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We use the architecture shown in the code below to initialize the DB context for our MVC 5 project using entity framework 6

We have the following questions related to it:

  1. Is it safe to initialize the Context in the constructor and use it throughout the class?

  2. What are the disadvantages of the given approach?

Constructor:

public class HomeController : Controller
{
    public DBEntities Context { get; set; }
    public HomeController()
    {
        Context = new DBEntities();
    }

    ...
}

We have a single point of entry to the controller using the Perform method (This method is invoked from the client using ajax):

[HttpPost]
public async Task<ContentResult> Perform(string operation, string entity, FormCollection form = null)
{
    var json = string.Empty;
    var returnTuple = new Tuple<string, int, string>(string.Empty, (int)HttpStatusCode.InternalServerError, "Default return value");

    switch (operation)
    {
        case "GET":
            switch (entity)
            {
                case ("ALLSCHOOLS"):
                    returnTuple = await GetSchools(form);
                break;

                ...
            }
        break;

        case "POST":
            switch (entity)
            {
                case "SCHOOL":
                    returnTuple = await SaveSchool(form);
                break;

                ...
            }
        break;
    }

    ...

    if (!string.IsNullOrEmpty(returnTuple.Item1))
    {
        json = returnTuple.Item1;
        Response.StatusCode = (int)HttpStatusCode.OK;
    }
    else
    {
        Response.StatusCode = returnTuple.Item2;
        Response.StatusDescription = returnTuple.Item3;
    }
    return Content(json, "application/json");
}

GetSchools method:

private async Task<Tuple<string, int, string>> GetSchools(FormCollection form)
{
    var json = string.Empty;
    var statusCode = int.MinValue;
    var statusDescription = string.Empty;

    var academicYear = Convert.ToInt32(form["academicyear"]);

    var schoolsObj = await Context.schools.Where(s => s.AcademicYear == academicYear).ToListAsync(); //Context is initialized in constructor shown above

    json = JsonConvert.SerializeObject(new
    {
        EntityObject = schoolsObj,
        Message = string.Empty,
        Formatting.None
    }, new JsonSerializerSettings
    {
        ReferenceLoopHandling = ReferenceLoopHandling.Ignore
    });
    return Tuple.Create(json, statusCode, statusDescription);
}

SaveSchool method:

private async Task<Tuple<string, int, string>> SaveSchool(FormCollection form)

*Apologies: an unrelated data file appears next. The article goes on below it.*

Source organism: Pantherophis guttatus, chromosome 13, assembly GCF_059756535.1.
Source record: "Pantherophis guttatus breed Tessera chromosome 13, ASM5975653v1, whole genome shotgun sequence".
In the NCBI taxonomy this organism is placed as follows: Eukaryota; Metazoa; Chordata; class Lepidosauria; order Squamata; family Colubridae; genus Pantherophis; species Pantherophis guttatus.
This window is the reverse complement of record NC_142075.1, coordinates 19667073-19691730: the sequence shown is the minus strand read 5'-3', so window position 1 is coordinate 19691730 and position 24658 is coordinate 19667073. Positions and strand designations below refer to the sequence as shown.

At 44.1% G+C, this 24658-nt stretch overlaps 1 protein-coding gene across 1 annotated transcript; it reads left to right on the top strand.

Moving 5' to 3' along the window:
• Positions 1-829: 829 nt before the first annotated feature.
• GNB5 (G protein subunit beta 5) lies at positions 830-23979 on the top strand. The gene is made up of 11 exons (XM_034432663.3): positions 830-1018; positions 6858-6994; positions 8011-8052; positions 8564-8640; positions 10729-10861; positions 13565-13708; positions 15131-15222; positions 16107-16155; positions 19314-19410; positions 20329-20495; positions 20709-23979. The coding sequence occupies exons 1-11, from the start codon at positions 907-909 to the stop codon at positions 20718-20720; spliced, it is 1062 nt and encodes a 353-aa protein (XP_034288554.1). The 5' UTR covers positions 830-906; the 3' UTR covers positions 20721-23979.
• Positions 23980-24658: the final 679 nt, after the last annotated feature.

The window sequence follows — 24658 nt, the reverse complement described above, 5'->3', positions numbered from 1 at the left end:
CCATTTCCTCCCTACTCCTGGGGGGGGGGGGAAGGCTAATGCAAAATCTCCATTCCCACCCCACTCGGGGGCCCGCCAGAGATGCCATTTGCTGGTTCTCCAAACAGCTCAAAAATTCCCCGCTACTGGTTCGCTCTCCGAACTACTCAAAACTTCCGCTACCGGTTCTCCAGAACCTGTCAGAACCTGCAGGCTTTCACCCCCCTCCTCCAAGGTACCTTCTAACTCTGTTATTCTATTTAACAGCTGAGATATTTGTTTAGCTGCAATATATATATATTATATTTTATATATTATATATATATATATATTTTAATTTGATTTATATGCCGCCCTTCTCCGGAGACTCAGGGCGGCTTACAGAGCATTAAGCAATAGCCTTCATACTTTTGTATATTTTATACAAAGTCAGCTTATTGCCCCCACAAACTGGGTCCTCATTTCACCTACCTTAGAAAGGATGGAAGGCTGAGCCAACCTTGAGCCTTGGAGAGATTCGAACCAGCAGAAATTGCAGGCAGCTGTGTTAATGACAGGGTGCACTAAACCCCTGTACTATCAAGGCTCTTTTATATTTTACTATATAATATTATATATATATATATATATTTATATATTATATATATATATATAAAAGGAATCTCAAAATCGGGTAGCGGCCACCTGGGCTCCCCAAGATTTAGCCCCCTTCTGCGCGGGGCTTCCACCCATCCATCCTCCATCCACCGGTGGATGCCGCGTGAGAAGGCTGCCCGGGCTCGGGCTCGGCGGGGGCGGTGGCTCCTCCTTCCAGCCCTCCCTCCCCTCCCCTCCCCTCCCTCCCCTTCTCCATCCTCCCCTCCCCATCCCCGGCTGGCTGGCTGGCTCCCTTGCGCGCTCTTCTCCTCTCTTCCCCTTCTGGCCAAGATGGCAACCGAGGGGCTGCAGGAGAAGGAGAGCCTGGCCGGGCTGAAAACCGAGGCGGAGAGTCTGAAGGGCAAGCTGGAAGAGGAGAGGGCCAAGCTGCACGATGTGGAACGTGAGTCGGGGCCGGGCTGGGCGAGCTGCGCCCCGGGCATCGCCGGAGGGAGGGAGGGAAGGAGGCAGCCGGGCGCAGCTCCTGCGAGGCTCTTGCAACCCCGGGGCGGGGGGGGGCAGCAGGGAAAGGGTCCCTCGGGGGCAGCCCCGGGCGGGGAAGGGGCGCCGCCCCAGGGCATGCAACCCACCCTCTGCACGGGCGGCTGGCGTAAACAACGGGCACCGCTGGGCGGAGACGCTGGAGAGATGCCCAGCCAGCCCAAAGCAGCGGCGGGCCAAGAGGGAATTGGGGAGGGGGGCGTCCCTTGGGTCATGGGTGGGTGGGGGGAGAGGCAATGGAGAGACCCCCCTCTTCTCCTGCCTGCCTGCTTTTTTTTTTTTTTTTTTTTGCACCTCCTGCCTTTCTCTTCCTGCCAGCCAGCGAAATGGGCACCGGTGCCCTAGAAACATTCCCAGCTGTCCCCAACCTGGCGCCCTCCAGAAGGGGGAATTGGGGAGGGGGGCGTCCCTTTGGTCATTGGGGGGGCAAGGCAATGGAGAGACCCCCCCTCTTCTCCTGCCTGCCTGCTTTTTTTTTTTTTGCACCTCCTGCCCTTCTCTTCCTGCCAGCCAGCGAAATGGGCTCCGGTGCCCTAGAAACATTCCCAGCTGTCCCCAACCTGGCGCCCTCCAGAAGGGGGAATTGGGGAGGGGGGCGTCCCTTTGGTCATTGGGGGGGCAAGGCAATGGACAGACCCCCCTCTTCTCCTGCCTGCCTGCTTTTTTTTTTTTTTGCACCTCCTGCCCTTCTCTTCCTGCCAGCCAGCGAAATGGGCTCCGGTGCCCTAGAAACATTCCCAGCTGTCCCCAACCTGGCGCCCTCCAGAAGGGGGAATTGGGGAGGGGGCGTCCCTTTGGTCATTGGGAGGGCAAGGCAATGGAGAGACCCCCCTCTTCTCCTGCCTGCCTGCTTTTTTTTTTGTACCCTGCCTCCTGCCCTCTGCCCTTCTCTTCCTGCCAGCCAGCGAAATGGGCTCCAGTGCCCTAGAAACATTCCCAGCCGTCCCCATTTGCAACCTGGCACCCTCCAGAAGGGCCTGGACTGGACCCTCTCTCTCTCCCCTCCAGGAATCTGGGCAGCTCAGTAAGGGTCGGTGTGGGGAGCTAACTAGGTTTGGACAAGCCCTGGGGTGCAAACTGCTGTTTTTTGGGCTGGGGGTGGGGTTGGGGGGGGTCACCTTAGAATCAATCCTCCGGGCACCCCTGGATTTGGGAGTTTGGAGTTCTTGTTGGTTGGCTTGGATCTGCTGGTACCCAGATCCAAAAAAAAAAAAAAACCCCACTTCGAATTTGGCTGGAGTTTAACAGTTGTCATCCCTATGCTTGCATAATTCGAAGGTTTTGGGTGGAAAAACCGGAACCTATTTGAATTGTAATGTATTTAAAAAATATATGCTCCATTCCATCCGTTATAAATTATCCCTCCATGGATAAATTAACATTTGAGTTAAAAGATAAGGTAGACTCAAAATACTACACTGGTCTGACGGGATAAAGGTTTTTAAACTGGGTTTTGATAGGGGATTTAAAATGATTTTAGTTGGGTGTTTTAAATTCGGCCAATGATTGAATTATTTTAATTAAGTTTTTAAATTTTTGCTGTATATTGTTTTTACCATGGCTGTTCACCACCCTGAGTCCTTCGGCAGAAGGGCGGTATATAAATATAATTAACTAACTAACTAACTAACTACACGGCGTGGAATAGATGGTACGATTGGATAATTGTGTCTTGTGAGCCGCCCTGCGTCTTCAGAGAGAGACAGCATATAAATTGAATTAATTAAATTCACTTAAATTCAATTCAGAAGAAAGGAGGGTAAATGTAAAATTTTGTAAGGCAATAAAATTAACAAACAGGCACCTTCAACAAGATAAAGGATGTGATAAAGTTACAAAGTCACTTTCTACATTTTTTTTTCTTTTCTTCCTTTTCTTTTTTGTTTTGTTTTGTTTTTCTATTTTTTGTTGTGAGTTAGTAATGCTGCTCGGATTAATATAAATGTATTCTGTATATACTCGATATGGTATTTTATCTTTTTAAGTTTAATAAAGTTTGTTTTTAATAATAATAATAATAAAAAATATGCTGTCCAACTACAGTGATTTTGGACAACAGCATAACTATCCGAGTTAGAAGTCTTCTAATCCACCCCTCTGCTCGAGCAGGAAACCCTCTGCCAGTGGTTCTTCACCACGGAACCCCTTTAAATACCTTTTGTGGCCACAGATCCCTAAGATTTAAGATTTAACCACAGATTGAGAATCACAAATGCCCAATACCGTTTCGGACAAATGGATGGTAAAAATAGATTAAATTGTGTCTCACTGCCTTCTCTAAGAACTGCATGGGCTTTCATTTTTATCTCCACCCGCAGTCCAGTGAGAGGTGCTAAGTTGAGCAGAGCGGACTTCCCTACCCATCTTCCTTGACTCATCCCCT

{
    var json = string.Empty;
    var statusCode = int.MinValue;
    var statusDescription = string.Empty;
    var schoolObj = new school();
    var message = string.Empty;

    if (TryUpdateModel(schoolObj, form))
    {
        Context.schools.Add(schoolObj);
        var saveChanges = await Context.SaveChangesAsync();
        if (saveChanges == 0)
        {
            json = string.Empty;
            statusCode = (int)HttpStatusCode.InternalServerError;
            statusDescription = "Unable to save the data. Please try again later.";
            return Tuple.Create(json, statusCode, statusDescription);
        }
        else
        {
            json = JsonConvert.SerializeObject(new
            {
                EntityObject = schoolObj,
                Message = "Data saved successfully."
            }, new JsonSerializerSettings
            {
                ReferenceLoopHandling = ReferenceLoopHandling.Ignore
            });
        }
    }
    else
    {
        message = ModelStateValidationErrors(); //ModelStateValidationErrors() returns all modelstate errors
        statusCode = (int)HttpStatusCode.BadRequest;
        statusDescription = "Please check the error(s) below and resubmit the form.<br/>" + message;
    }
    return Tuple.Create(json, statusCode, statusDescription);
}
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It is safe to use the context the way you are using it. However, I don't think you will be able to write unit test. This isn't bad in itself. It does become an issue when your business logic is middle tier. Also why aren't you all using the rest standard instead of your perform method? Rest leaverages http to make your api more clear and interoperable.

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